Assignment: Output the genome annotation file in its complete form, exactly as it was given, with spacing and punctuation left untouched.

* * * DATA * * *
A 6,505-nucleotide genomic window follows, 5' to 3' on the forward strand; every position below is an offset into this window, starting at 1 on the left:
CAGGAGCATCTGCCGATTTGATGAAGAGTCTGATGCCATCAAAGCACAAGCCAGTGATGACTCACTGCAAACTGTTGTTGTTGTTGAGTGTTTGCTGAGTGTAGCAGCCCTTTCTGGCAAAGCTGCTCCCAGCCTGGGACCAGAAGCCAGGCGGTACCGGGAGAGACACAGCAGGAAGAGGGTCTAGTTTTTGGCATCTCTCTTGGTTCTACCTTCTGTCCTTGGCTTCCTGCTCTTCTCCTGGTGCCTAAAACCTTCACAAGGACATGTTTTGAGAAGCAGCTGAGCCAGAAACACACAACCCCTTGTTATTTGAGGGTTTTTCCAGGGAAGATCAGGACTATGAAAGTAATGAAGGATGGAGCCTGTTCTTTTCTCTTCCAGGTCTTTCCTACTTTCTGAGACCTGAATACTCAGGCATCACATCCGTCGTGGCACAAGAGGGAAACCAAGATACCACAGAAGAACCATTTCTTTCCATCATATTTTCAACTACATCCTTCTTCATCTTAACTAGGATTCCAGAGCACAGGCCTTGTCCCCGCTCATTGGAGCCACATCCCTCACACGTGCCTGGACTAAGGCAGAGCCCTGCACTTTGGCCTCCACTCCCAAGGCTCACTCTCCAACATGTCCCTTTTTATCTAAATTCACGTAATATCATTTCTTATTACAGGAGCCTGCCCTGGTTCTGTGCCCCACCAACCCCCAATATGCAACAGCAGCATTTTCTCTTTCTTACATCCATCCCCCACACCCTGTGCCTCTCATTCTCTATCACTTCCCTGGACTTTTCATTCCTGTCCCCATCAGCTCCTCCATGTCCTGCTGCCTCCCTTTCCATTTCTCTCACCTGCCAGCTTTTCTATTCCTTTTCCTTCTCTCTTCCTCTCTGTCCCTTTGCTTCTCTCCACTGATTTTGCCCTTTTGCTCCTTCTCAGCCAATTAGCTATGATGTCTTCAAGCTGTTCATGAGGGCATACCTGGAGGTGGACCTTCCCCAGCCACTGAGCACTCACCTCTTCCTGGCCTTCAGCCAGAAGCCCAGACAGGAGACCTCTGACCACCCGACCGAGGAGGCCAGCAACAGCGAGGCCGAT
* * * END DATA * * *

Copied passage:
A 6,505-nucleotide genomic window follows, 5' to 3' on the forward strand; every position below is an offset into this window, starting at 1 on the left:
CAGGAGCATCTGCCGATTTGATGAAGAGTCTGATGCCATCAAAGCACAAGCCAGTGATGACTCACTGCAAACTGTTGTTGTTGTTGAGTGTTTGCTGAGTGTAGCAGCCCTTTCTGGCAAAGCTGCTCCCAGCCTGGGACCAGAAGCCAGGCGGTACCGGGAGAGACACAGCAGGAAGAGGGTCTAGTTTTTGGCATCTCTCTTGGTTCTACCTTCTGTCCTTGGCTTCCTGCTCTTCTCCTGGTGCCTAAAACCTTCACAAGGACATGTTTTGAGAAGCAGCTGAGCCAGAAACACACAACCCCTTGTTATTTGAGGGTTTTTCCAGGGAAGATCAGGACTATGAAAGTAATGAAGGATGGAGCCTGTTCTTTTCTCTTCCAGGTCTTTCCTACTTTCTGAGACCTGAATACTCAGGCATCACATCCGTCGTGGCACAAGAGGGAAACCAAGATACCACAGAAGAACCATTTCTTTCCATCATATTTTCAACTACATCCTTCTTCATCTTAACTAGGATTCCAGAGCACAGGCCTTGTCCCCGCTCATTGGAGCCACATCCCTCACACGTGCCTGGACTAAGGCAGAGCCCTGCACTTTGGCCTCCACTCCCAAGGCTCACTCTCCAACATGTCCCTTTTTATCTAAATTCACGTAATATCATTTCTTATTACAGGAGCCTGCCCTGGTTCTGTGCCCCACCAACCCCCAATATGCAACAGCAGCATTTTCTCTTTCTTACATCCATCCCCCACACCCTGTGCCTCTCATTCTCTATCACTTCCCTGGACTTTTCATTCCTGTCCCCATCAGCTCCTCCATGTCCTGCTGCCTCCCTTTCCATTTCTCTCACCTGCCAGCTTTTCTATTCCTTTTCCTTCTCTCTTCCTCTCTGTCCCTTTGCTTCTCTCCACTGATTTTGCCCTTTTGCTCCTTCTCAGCCAATTAGCTATGATGTCTTCAAGCTGTTCATGAGGGCATACCTGGAGGTGGACCTTCCCCAGCCACTGAGCACTCACCTCTTCCTGGCCTTCAGCCAGAAGCCCAGACAGGAGACCTCTGACCACCCGACCGAGGAGGCCAGCAACAGCGAGGCCGAT